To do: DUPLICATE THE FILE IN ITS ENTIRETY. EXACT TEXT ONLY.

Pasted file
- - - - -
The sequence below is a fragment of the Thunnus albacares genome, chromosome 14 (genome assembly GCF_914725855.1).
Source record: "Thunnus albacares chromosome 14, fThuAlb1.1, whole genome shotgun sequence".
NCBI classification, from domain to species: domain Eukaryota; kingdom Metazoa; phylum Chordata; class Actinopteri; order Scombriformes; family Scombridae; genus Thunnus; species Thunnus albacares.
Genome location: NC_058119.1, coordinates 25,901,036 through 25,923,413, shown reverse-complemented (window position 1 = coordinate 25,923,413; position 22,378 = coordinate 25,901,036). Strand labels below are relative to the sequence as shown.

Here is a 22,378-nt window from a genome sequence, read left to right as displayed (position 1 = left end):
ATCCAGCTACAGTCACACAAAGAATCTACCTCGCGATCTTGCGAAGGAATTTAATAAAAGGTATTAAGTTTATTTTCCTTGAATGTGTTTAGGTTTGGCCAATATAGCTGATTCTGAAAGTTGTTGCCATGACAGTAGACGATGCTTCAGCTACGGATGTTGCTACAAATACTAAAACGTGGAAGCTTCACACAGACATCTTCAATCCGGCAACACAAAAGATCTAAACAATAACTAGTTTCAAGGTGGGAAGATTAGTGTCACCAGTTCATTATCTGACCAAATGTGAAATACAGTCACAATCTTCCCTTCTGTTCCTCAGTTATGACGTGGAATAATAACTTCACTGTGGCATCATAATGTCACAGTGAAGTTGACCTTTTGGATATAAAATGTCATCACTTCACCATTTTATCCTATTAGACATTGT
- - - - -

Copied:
The sequence below is a fragment of the Thunnus albacares genome, chromosome 14 (genome assembly GCF_914725855.1).
Source record: "Thunnus albacares chromosome 14, fThuAlb1.1, whole genome shotgun sequence".
NCBI classification, from domain to species: domain Eukaryota; kingdom Metazoa; phylum Chordata; class Actinopteri; order Scombriformes; family Scombridae; genus Thunnus; species Thunnus albacares.
Genome location: NC_058119.1, coordinates 25,901,036 through 25,923,413, shown reverse-complemented (window position 1 = coordinate 25,923,413; position 22,378 = coordinate 25,901,036). Strand labels below are relative to the sequence as shown.

Here is a 22,378-nt window from a genome sequence, read left to right as displayed (position 1 = left end):
ATCCAGCTACAGTCACACAAAGAATCTACCTCGCGATCTTGCGAAGGAATTTAATAAAAGGTATTAAGTTTATTTTCCTTGAATGTGTTTAGGTTTGGCCAATATAGCTGATTCTGAAAGTTGTTGCCATGACAGTAGACGATGCTTCAGCTACGGATGTTGCTACAAATACTAAAACGTGGAAGCTTCACACAGACATCTTCAATCCGGCAACACAAAAGATCTAAACAATAACTAGTTTCAAGGTGGGAAGATTAGTGTCACCAGTTCATTATCTGACCAAATGTGAAATACAGTCACAATCTTCCCTTCTGTTCCTCAGTTATGACGTGGAATAATAACTTCACTGTGGCATCATAATGTCACAGTGAAGTTGACCTTTTGGATATAAAATGTCATCACTTCACCATTTTATCCTATTAGACATTGT